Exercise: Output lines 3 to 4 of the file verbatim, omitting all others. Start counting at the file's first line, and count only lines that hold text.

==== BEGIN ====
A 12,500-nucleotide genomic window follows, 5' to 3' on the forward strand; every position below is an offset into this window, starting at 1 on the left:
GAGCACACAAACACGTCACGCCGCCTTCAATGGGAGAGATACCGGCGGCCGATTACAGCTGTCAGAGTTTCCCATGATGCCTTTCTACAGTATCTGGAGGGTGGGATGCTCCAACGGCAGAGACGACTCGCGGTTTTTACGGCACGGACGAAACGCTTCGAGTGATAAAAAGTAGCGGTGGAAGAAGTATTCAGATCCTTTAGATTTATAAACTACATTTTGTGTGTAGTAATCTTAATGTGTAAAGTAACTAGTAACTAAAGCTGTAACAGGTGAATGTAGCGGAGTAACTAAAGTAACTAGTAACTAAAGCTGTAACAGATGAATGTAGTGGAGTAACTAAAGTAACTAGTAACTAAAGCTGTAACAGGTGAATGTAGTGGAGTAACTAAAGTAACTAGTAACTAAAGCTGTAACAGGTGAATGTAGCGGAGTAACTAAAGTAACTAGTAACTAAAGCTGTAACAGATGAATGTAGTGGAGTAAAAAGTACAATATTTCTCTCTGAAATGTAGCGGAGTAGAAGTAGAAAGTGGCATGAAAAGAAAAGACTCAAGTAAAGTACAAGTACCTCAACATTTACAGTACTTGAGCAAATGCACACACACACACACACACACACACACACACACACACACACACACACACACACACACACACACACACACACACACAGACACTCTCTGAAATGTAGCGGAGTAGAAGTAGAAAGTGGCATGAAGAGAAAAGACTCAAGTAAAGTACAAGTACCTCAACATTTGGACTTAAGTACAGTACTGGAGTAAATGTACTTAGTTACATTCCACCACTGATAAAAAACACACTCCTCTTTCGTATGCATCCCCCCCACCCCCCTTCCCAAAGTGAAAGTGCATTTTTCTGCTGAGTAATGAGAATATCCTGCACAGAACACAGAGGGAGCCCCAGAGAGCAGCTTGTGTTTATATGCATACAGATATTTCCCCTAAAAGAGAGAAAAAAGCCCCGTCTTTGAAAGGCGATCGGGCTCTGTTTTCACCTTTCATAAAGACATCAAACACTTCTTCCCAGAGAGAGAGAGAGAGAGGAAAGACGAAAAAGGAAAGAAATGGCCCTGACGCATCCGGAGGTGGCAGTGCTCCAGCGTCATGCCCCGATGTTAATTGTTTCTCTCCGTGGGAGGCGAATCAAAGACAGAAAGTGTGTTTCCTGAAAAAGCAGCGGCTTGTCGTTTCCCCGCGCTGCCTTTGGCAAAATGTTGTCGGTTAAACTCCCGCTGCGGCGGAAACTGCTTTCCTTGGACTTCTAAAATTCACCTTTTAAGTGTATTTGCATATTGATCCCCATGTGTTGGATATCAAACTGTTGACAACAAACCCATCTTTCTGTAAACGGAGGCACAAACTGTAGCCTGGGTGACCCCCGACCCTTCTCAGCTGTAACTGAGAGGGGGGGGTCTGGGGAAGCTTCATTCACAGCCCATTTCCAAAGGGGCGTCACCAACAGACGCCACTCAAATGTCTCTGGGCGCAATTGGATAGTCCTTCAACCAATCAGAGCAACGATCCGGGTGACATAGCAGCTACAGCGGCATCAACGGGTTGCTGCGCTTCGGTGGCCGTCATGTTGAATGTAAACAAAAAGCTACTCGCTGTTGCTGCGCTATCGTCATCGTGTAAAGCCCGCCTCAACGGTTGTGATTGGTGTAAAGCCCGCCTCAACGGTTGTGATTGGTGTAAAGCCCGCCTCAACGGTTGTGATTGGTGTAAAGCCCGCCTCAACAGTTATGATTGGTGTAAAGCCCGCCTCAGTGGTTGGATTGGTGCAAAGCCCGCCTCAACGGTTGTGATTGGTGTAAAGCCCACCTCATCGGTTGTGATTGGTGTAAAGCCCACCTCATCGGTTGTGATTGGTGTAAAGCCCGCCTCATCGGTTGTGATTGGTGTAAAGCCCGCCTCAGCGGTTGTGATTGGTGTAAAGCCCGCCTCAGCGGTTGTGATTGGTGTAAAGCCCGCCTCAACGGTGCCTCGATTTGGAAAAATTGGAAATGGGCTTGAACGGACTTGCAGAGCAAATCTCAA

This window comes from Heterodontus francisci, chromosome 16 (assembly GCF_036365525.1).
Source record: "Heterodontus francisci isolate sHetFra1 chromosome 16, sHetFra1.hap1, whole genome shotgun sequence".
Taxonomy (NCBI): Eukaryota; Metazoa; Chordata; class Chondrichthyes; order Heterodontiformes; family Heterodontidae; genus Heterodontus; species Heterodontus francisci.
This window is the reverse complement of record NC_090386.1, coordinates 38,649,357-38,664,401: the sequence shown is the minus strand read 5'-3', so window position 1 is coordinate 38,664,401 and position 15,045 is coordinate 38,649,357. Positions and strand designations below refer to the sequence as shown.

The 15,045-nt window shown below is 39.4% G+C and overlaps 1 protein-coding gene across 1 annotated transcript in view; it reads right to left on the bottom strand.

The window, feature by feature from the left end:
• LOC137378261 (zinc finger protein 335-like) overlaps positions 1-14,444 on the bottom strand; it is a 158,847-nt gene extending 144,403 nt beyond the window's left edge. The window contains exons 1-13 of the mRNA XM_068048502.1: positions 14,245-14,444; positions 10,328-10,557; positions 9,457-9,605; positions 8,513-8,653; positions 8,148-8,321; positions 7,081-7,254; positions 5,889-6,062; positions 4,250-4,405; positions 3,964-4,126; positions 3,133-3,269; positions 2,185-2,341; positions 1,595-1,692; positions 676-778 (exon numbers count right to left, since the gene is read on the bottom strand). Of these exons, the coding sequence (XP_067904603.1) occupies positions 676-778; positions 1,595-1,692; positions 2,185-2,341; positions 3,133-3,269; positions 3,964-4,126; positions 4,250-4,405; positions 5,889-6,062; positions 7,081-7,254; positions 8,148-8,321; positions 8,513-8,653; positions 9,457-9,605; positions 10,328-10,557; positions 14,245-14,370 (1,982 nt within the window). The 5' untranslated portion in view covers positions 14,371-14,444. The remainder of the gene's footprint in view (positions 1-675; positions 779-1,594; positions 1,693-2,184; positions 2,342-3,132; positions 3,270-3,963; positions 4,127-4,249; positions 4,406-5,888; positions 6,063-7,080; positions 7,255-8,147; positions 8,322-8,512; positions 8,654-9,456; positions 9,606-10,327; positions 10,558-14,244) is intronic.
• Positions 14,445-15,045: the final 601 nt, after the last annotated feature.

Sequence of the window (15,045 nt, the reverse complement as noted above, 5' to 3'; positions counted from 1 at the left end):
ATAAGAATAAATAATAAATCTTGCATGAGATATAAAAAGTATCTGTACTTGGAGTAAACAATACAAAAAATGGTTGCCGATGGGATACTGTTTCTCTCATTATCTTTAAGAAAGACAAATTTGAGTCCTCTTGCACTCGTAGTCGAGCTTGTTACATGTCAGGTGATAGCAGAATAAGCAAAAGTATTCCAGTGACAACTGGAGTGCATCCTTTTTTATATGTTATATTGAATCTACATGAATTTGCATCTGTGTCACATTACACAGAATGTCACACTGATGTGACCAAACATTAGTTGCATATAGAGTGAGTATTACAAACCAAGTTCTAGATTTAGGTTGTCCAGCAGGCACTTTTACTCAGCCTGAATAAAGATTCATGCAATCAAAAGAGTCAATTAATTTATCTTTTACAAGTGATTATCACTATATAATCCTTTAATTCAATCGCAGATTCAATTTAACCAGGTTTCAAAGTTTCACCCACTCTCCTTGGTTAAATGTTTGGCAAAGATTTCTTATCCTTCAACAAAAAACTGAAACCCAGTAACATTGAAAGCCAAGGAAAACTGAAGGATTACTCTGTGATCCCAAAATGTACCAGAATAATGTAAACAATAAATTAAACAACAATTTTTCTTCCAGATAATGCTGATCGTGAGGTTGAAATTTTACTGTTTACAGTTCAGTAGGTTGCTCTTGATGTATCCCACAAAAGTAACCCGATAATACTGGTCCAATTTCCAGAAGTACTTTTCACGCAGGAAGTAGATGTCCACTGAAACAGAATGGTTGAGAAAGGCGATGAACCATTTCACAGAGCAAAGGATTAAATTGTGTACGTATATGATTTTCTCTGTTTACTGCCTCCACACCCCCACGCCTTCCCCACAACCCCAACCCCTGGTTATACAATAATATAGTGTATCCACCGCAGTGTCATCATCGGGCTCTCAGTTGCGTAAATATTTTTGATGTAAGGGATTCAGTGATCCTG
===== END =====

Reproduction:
This window comes from Heterodontus francisci, chromosome 16 (assembly GCF_036365525.1).
Source record: "Heterodontus francisci isolate sHetFra1 chromosome 16, sHetFra1.hap1, whole genome shotgun sequence".